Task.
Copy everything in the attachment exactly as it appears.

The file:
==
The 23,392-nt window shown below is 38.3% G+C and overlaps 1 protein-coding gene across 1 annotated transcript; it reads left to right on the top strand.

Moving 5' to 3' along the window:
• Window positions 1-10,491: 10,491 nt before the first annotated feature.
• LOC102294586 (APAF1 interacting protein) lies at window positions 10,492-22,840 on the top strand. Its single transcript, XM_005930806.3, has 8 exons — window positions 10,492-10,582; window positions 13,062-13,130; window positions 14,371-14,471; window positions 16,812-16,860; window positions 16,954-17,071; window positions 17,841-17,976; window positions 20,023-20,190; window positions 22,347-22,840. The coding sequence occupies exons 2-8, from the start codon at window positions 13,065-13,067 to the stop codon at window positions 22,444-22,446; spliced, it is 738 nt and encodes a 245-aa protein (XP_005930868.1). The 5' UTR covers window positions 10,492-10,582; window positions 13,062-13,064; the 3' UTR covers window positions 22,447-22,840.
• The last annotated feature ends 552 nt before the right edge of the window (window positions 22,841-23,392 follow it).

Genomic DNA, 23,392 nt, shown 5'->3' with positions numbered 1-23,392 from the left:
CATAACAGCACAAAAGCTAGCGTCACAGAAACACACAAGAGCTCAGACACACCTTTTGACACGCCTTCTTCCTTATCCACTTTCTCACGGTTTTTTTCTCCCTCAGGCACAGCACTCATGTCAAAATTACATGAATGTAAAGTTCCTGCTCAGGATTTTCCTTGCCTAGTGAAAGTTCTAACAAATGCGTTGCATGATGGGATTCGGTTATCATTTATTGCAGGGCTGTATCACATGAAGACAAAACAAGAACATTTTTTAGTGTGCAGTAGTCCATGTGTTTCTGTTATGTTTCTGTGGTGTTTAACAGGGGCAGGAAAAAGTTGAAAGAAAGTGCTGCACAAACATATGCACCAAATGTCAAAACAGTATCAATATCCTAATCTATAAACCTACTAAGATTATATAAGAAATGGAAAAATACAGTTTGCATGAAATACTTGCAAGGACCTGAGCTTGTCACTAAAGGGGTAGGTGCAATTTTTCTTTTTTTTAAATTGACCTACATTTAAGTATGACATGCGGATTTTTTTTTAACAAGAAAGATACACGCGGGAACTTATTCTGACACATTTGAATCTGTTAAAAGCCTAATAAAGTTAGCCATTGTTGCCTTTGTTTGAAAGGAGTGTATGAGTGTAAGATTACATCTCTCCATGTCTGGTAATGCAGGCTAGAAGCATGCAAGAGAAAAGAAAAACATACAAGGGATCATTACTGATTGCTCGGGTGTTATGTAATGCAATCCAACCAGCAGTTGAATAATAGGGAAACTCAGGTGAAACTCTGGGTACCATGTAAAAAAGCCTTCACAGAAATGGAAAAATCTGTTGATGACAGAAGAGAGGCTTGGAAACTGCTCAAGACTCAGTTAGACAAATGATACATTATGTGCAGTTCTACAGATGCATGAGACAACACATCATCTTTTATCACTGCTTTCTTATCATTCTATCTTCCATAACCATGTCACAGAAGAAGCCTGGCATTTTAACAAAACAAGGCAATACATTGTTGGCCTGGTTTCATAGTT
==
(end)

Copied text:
The 23,392-nt window shown below is 38.3% G+C and overlaps 1 protein-coding gene across 1 annotated transcript; it reads left to right on the top strand.

Moving 5' to 3' along the window:
• Window positions 1-10,491: 10,491 nt before the first annotated feature.
• LOC102294586 (APAF1 interacting protein) lies at window positions 10,492-22,840 on the top strand. Its single transcript, XM_005930806.3, has 8 exons — window positions 10,492-10,582; window positions 13,062-13,130; window positions 14,371-14,471; window positions 16,812-16,860; window positions 16,954-17,071; window positions 17,841-17,976; window positions 20,023-20,190; window positions 22,347-22,840. The coding sequence occupies exons 2-8, from the start codon at window positions 13,065-13,067 to the stop codon at window positions 22,444-22,446; spliced, it is 738 nt and encodes a 245-aa protein (XP_005930868.1). The 5' UTR covers window positions 10,492-10,582; window positions 13,062-13,064; the 3' UTR covers window positions 22,447-22,840.
• The last annotated feature ends 552 nt before the right edge of the window (window positions 22,841-23,392 follow it).

Genomic DNA, 23,392 nt, shown 5'->3' with positions numbered 1-23,392 from the left:
CATAACAGCACAAAAGCTAGCGTCACAGAAACACACAAGAGCTCAGACACACCTTTTGACACGCCTTCTTCCTTATCCACTTTCTCACGGTTTTTTTCTCCCTCAGGCACAGCACTCATGTCAAAATTACATGAATGTAAAGTTCCTGCTCAGGATTTTCCTTGCCTAGTGAAAGTTCTAACAAATGCGTTGCATGATGGGATTCGGTTATCATTTATTGCAGGGCTGTATCACATGAAGACAAAACAAGAACATTTTTTAGTGTGCAGTAGTCCATGTGTTTCTGTTATGTTTCTGTGGTGTTTAACAGGGGCAGGAAAAAGTTGAAAGAAAGTGCTGCACAAACATATGCACCAAATGTCAAAACAGTATCAATATCCTAATCTATAAACCTACTAAGATTATATAAGAAATGGAAAAATACAGTTTGCATGAAATACTTGCAAGGACCTGAGCTTGTCACTAAAGGGGTAGGTGCAATTTTTCTTTTTTTTAAATTGACCTACATTTAAGTATGACATGCGGATTTTTTTTTAACAAGAAAGATACACGCGGGAACTTATTCTGACACATTTGAATCTGTTAAAAGCCTAATAAAGTTAGCCATTGTTGCCTTTGTTTGAAAGGAGTGTATGAGTGTAAGATTACATCTCTCCATGTCTGGTAATGCAGGCTAGAAGCATGCAAGAGAAAAGAAAAACATACAAGGGATCATTACTGATTGCTCGGGTGTTATGTAATGCAATCCAACCAGCAGTTGAATAATAGGGAAACTCAGGTGAAACTCTGGGTACCATGTAAAAAAGCCTTCACAGAAATGGAAAAATCTGTTGATGACAGAAGAGAGGCTTGGAAACTGCTCAAGACTCAGTTAGACAAATGATACATTATGTGCAGTTCTACAGATGCATGAGACAACACATCATCTTTTATCACTGCTTTCTTATCATTCTATCTTCCATAACCATGTCACAGAAGAAGCCTGGCATTTTAACAAAACAAGGCAATACATTGTTGGCCTGGTTTCATAGTT